Conquering Cloud & Championing Talent in Tech

Nabila Salem, President of Revolent Group, Board Member of Tenth Revolution Group

  • Nabila Salem has a quiet confidence about her. She is calm, poised and eloquent when she speaks, but it’s clear she means business. The topic of confidence comes up several times as we’re talking. It’s what she believes got her to where she is today, and what others need to instil in themselves as they pursue their own ambitions.

As the President of Revolent Group, a leading cloud talent creator, she tackles the global tech skills gap and helps build a new generation of cloud professionals. “We recruit, cross-train, place and continue to develop ambitious people for the Salesforce ecosystem, but it can be applied across all cloud technologies as well,” explains Nabila. “So, we’re training the next generation of certified tech talent and making sure organisations have access to the skills that they need.”

Technology has been present throughout Nabila’s career in one way or another. Her first job was at an internet café in Spain. Then, after graduating from Brighton University she worked in Internal Comms at IBM before she made the move to a smaller company where she felt she could make more of an impact. At FDM Group, a professional services group, she worked alongside the founders for 12 years. She saw the organisation grow from 300 employees to 4,000. “What was a small, UK family-run business transitioned to become a FTSE 250 company that was operating globally,” she says proudly. “In the 12 years that I was there, I wore lots of hats… it was a fantastic part of my career.”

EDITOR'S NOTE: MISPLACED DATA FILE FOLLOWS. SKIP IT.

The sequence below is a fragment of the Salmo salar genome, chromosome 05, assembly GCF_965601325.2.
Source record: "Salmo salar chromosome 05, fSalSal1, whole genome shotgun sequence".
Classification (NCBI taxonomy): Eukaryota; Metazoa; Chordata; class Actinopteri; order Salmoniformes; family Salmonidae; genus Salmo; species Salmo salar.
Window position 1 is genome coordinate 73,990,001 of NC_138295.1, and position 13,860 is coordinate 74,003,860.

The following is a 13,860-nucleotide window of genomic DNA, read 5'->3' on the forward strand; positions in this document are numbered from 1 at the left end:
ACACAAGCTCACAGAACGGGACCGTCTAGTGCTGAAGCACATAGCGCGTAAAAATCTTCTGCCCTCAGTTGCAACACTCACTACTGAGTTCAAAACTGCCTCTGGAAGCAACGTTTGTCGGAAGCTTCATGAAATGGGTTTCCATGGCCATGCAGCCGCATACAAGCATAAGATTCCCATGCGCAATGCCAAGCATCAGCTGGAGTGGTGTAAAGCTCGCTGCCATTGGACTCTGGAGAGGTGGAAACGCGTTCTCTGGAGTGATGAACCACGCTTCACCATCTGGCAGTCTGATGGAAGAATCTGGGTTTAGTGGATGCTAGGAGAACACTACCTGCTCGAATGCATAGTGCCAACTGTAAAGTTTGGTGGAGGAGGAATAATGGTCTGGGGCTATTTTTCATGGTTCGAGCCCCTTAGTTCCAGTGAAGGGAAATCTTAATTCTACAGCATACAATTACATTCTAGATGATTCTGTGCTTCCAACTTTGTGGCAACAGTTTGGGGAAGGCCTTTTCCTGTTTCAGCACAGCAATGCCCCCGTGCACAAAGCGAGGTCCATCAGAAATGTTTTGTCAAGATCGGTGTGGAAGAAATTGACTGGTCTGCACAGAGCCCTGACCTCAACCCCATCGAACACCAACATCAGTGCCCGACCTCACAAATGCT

Now she is President of Revolent Group, part of  Tenth Revolution Group, the arm that creates talent. “For me, launching careers in tech and diversity and inclusion in the workplace are two things I’ve always been passionate about and my role at Revolent encompasses both,” she says.

Nabila was the first and youngest woman to be appointed to VP at FDM. “It opens the door for others, but also it can be a lonely space, being the sole woman there. So, at Revolent I didn’t want to be the only person in this role. I wanted others to follow. Of the management team that reports to me, 40% are women. And I love the fact that two thirds are working mums.”

No two days are the same for her, although it was slightly more varied prior to the COVID lockdown. She still gets up early and does an hour’s exercise before she starts her day working from home in London, which is efficiently planned out. She makes lists of things to do the night before; so she knows what to focus on the next day.  

“We use Teams and Zoom to conduct meetings now, so they go on as normal, but just virtual. We have various exciting projects in the pipeline, so I’m busy with those. But ultimately, my role is to make sure the team at Revolent is as efficient and productive as they can be. It’s about communicating targets and monitoring performance. I believe performance is driven by having the right people and the right processes in place.”

Revolent Group remote working during lockdown